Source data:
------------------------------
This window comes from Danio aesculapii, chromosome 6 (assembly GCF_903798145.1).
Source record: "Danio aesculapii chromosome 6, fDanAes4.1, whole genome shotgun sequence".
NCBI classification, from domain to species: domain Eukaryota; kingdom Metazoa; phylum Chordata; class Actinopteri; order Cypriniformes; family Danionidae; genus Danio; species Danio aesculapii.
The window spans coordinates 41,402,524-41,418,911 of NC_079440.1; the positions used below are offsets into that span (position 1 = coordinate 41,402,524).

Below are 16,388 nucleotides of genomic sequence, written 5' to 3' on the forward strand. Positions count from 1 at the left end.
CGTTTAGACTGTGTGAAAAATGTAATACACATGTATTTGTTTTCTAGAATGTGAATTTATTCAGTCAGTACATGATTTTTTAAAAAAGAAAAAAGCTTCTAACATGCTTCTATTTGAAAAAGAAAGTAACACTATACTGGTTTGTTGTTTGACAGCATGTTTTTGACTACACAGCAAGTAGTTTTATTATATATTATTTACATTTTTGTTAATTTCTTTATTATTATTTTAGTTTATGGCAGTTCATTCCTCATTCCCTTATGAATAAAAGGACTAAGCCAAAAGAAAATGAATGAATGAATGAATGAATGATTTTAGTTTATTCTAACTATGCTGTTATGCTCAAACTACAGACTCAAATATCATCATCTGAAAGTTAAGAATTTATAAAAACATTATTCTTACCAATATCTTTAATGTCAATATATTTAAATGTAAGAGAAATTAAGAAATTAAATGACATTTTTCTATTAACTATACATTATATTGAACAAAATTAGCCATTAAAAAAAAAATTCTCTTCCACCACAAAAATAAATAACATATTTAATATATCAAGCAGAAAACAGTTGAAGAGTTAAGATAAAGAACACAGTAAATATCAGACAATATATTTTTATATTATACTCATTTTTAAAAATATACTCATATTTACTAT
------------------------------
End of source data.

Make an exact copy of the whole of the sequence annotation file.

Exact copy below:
This window comes from Danio aesculapii, chromosome 6 (assembly GCF_903798145.1).
Source record: "Danio aesculapii chromosome 6, fDanAes4.1, whole genome shotgun sequence".
NCBI classification, from domain to species: domain Eukaryota; kingdom Metazoa; phylum Chordata; class Actinopteri; order Cypriniformes; family Danionidae; genus Danio; species Danio aesculapii.
The window spans coordinates 41,402,524-41,418,911 of NC_079440.1; the positions used below are offsets into that span (position 1 = coordinate 41,402,524).

Below are 16,388 nucleotides of genomic sequence, written 5' to 3' on the forward strand. Positions count from 1 at the left end.
CGTTTAGACTGTGTGAAAAATGTAATACACATGTATTTGTTTTCTAGAATGTGAATTTATTCAGTCAGTACATGATTTTTTAAAAAAGAAAAAAGCTTCTAACATGCTTCTATTTGAAAAAGAAAGTAACACTATACTGGTTTGTTGTTTGACAGCATGTTTTTGACTACACAGCAAGTAGTTTTATTATATATTATTTACATTTTTGTTAATTTCTTTATTATTATTTTAGTTTATGGCAGTTCATTCCTCATTCCCTTATGAATAAAAGGACTAAGCCAAAAGAAAATGAATGAATGAATGAATGAATGATTTTAGTTTATTCTAACTATGCTGTTATGCTCAAACTACAGACTCAAATATCATCATCTGAAAGTTAAGAATTTATAAAAACATTATTCTTACCAATATCTTTAATGTCAATATATTTAAATGTAAGAGAAATTAAGAAATTAAATGACATTTTTCTATTAACTATACATTATATTGAACAAAATTAGCCATTAAAAAAAAAATTCTCTTCCACCACAAAAATAAATAACATATTTAATATATCAAGCAGAAAACAGTTGAAGAGTTAAGATAAAGAACACAGTAAATATCAGACAATATATTTTTATATTATACTCATTTTTAAAAATATACTCATATTTACTAT